So it’s all about acclimating them to doing the type of business and navigating the course of the legal system the way you need to. Then we come to phase six, the accomplish phase. This is where the client accomplishes the goal that they had when they originally hired you. It could be the signed contract, it could be the completed real estate deal, it could be the end of the divorce, it could be getting a not guilty verdict. Whatever it may be. Most lawyers spend a lot of time thinking or projecting what they think the client actually wants to accomplish without ever even asking them. So we need to ask early on in the process so that when we come to the accomplish phase, we can acknowledge that we’ve achieved our goal.
We then come to the adopt phase. The adopt phase is where the client says, “I am so feeling this relationship. I’m so loving this relationship that this is going to be my lawyer from here on out. I’m never going to shop for another lawyer, even if I have something that has nothing to do with the area of law we worked on. I’m going to come back to this lawyer for a referral.” This is wonderful and this is what most lawyers are hoping to get, but few are putting any effort focusing on.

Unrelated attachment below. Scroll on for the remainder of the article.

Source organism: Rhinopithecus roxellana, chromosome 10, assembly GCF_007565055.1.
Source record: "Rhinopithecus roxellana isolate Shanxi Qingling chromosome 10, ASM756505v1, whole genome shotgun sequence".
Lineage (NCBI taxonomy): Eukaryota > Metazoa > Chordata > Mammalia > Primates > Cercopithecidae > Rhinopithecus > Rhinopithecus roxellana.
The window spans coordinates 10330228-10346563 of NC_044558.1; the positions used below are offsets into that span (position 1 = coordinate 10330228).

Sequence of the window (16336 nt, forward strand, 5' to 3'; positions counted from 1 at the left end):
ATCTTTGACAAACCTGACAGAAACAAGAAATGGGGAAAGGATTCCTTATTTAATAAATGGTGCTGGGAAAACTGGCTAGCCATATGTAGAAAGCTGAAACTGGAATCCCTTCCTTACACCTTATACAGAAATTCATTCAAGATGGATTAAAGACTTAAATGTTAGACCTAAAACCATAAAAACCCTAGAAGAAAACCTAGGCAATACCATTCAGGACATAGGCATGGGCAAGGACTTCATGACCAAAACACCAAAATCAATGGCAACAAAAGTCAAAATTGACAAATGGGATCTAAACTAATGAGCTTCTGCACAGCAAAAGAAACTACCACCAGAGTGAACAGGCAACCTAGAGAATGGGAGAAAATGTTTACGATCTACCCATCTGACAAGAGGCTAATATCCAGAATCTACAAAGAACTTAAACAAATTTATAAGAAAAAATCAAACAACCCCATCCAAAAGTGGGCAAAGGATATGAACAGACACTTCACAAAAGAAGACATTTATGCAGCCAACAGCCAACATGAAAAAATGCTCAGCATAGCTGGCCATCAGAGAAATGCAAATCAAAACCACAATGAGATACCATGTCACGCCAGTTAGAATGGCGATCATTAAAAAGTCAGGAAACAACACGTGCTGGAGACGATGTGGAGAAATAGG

And finally, we come to that last phase, phase eight, which is advocate. This is where not only has the client adopted their relationship with you, but they are zealously advocating for your abilities and your skills to all their friends, family, and colleagues. And this is where your business really takes off, because suddenly, referrals become a huge piece of your operation. Those are the eight phases. Every client has the potential to go through all eight, but they’re only going to go through all eight if you’re holding their hand and walking them through each step along the way. Every relationship you currently have with the client, you could think about those phases and decide, “Well, where do they fit?” And based on which phase they’re in, they’re going to have different emotional needs, different practical needs, different types of messaging that you’re going to want to direct to them, to help them recognize where they are in the process, to hold their hand, and to get them to the next phase.